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CD Review

Antoine Forqueray

Aparté 122

Pièces de viole

  • Quatrième Suite
  • La Marella
  • La Clément
  • Sarabande, La D'Aubonne
  • La Bournonville
  • La Sainscy
  • Le Carillon de Passy - La Latour
  • Deuxième Suite
  • La Bouron
  • La Mandoline
  • La Dubreuil
  • La Leclair
  • Chaconne. La Buisson
  • Troisième Suite
  • La Ferrand
  • La Régente
  • La Tronchin
  • La Angrave
  • La Du Vaucel
  • La Eynaud
  • Chaconne. La Morangis ou La Plissay
  • Première Suite
  • Allemande. La La Borde
  • La Forqueray
  • La Cottin
  • La Bellemont
  • La Portugaise
  • La Couperin
  • Cinquième Suite
  • La Rameau
  • La Guignon
  • Sarabande. La Léon
  • La Boisson
  • La Montigni
  • La Silva
  • Jupiter
Atsushi Sakai, viole de gambe & viol
Christophe Rousset clavecin & harpsichord
Marion Martineau, viole de gambe & viol
Aparté APA122 3CDs
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After the death of Marin Marais in 1728, the public caché of the viol generally declined. There were those, though, who saw it as a bastion of French pride against the incursion of the Italian harpsichord. Indeed, as late as the 1740s the viol still had many great players – including Antoine (father) and Jean-Baptiste (son) Forqueray. The former, Forqueray senior, was born in Paris in 1672. A child prodigy, he played for the king in 1689. His music contrasts with the mellow harmonies of Marais: it has more individual "sparkle", unashamed love for an at times Italianate – at least an intricate – melody. It's also possible, perhaps, to detect the hesitancy of a man as socially disturbed as we know Antoine Forqueray to have been… persistent abuse of his wife, and of his son, whom he had imprisoned then exiled in 1725 in order to remove (potential) competition. One of the longest pieces on this enjoyable set of three CDs, "La Clément" the second piece of the Fourth Suite [CD.1 tr.2] seems to be posing more remorseful questions than it is making unambiguous assertions. In fact, it is in the many slower, reflective, often doleful movements that we see most deeply into Forqueray's troubled soul.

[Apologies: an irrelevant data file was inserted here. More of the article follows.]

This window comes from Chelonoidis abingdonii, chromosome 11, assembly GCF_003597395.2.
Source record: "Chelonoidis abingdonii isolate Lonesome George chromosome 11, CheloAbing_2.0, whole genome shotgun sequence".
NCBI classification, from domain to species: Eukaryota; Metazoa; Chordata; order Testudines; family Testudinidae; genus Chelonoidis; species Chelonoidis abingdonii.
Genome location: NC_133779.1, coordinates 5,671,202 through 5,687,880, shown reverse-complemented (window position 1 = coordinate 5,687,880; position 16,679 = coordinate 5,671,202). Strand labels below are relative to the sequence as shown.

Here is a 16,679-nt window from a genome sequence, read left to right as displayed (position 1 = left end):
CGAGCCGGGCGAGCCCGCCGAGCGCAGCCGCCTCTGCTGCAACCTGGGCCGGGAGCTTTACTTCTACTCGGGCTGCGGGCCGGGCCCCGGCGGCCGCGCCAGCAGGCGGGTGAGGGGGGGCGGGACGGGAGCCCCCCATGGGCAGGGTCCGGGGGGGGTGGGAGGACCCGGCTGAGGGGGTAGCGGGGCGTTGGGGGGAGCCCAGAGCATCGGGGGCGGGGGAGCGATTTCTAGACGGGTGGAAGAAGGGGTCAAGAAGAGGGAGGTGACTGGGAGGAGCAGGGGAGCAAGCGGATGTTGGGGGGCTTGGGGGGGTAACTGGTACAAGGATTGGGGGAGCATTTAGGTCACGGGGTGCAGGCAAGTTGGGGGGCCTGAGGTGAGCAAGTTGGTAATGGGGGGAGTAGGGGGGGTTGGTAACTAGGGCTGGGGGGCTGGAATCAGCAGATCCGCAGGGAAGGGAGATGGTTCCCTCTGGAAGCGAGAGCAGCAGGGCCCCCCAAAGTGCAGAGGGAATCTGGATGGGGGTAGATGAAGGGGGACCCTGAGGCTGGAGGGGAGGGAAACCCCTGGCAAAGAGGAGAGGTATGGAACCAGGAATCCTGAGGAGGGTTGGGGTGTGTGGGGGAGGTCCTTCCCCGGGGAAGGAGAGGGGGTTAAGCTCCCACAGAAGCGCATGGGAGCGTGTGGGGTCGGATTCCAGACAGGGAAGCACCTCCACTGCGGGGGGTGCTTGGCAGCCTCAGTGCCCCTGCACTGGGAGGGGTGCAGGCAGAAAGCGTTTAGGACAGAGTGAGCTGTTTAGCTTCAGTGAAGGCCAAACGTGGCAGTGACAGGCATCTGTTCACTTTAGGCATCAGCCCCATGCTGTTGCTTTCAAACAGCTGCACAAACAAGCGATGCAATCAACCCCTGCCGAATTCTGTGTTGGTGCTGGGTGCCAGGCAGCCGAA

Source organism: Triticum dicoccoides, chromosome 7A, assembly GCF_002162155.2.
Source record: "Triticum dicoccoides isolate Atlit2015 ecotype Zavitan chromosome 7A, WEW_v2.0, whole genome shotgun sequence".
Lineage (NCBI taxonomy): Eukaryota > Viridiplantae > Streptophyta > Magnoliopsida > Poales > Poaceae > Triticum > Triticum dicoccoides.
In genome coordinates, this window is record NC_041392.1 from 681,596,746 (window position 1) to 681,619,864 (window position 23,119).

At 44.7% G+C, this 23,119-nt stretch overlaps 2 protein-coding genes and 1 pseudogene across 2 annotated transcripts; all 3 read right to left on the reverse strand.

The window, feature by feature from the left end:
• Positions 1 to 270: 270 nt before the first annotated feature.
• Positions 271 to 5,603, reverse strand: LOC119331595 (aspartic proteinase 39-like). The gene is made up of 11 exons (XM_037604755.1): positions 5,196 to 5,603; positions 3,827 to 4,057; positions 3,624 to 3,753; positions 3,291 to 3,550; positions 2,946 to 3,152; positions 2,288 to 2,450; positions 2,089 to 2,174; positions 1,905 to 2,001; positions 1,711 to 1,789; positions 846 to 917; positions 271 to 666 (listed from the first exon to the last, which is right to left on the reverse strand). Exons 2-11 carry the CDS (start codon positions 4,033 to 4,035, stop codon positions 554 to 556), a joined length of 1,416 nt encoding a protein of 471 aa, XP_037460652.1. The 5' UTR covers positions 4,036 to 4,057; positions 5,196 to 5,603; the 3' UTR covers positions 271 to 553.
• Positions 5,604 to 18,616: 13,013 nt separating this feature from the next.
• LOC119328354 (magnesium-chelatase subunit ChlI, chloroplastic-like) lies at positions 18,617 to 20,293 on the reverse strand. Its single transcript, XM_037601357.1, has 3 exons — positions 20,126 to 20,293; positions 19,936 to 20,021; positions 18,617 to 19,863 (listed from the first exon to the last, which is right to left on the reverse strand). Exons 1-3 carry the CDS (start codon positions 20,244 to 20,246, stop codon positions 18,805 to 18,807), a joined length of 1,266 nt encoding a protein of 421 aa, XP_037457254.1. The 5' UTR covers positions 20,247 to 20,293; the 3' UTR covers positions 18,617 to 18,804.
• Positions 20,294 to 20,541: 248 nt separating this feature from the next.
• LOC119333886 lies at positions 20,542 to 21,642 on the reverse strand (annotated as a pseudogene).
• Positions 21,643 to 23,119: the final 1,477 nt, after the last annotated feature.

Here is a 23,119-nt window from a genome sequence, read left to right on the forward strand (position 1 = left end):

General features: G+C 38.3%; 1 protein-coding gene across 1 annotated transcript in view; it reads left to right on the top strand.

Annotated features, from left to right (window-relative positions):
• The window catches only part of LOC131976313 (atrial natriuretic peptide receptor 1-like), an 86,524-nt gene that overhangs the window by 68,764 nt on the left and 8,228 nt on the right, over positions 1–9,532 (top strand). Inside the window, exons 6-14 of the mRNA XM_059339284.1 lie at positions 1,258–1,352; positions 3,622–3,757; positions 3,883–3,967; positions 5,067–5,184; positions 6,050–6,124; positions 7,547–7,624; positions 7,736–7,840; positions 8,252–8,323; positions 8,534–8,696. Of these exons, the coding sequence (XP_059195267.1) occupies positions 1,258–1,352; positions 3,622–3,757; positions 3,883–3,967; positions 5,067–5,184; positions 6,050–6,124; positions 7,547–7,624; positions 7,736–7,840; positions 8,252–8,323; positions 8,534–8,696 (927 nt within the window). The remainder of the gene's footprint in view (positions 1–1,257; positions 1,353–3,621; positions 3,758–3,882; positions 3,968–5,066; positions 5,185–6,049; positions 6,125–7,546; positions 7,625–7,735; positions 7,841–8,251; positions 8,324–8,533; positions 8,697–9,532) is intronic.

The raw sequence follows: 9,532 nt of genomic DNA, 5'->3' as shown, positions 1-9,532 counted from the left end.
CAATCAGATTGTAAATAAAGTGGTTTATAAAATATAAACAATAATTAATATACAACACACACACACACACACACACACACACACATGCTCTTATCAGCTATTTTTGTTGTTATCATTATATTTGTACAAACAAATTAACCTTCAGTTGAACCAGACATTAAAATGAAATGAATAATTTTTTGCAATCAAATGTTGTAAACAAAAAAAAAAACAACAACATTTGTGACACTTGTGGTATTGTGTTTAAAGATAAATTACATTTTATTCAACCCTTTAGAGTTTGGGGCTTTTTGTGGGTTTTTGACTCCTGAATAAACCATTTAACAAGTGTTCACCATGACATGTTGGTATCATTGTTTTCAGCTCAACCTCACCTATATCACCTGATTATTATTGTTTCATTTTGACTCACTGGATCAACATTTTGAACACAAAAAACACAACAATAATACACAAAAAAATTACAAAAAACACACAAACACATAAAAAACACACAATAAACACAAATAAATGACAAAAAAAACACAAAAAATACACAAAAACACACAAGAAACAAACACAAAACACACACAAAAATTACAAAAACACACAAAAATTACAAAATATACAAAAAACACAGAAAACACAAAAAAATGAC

In fact, you'll be disappointed if you're expecting three hours of superficial or playful French chamber or Court delicacy. Rather, this is yet another imaginative release from the ever enterprising Aparté label, which was founded as recently as 2010 by Nicolas Bartholomée, now the director of Little Tribeca and who founded both Musica Numeris in the late 1980s, and Ambroisie in 1999, which was later sold to Naïve Records. For this is all very thoughtful music, full of pathos, doubt, labor and reticence.

That we hear also elegance, even-handedness and brilliance, and that as much light is made available to illuminate the darkness is due to the fact that violists Atsushi Sakai and Marion Martineau with the extremely accomplished and versatile clavecin and harpsichord specialist, Christophe Rousset, seem to have decided thoroughly to immerse themselves in Forqueray's unusual world, truly to have pushed and pulled until performances of sympathy, grace and persuasion emerge, from what could – if mistreated – have become routine and pedestrian.

At the same time, none of these three players, whose ensemble work is as smooth and passionately virtuosic as their solo playing, runs the risk of letting the music smack of proto-Romanticism; or of giving its articulation an undue emphasis on individual anguish. Or joy, for that matter: not all Forqueray's works here are subdued… listen to the "La Ferrand" of the Third Suite [CD.2 tr.1], for instance, to hear uplift, spirit and hope. Yet in neither case does mere "charm" or lattice-work take the place of substance. Marin Marais, surely the more familiar figure from the period to most listeners, is probably richer and more integrated in his palette. But Forqueray evinces a desire to be studied. Indeed, these works are approached here more as studies, than exposition. This is most definitely not to say that they are offered as dry, exploratory exempla of the music of the period. Rather, Sakai, Martineau and Rousset seem fervently to believe that there is so much of substance and nuance in the five Suites distributed Fourth and Second on the first CD, Third and First on the second, and Fifth on the third that no-one involved – least of all we listeners – should be in any kind of hurry.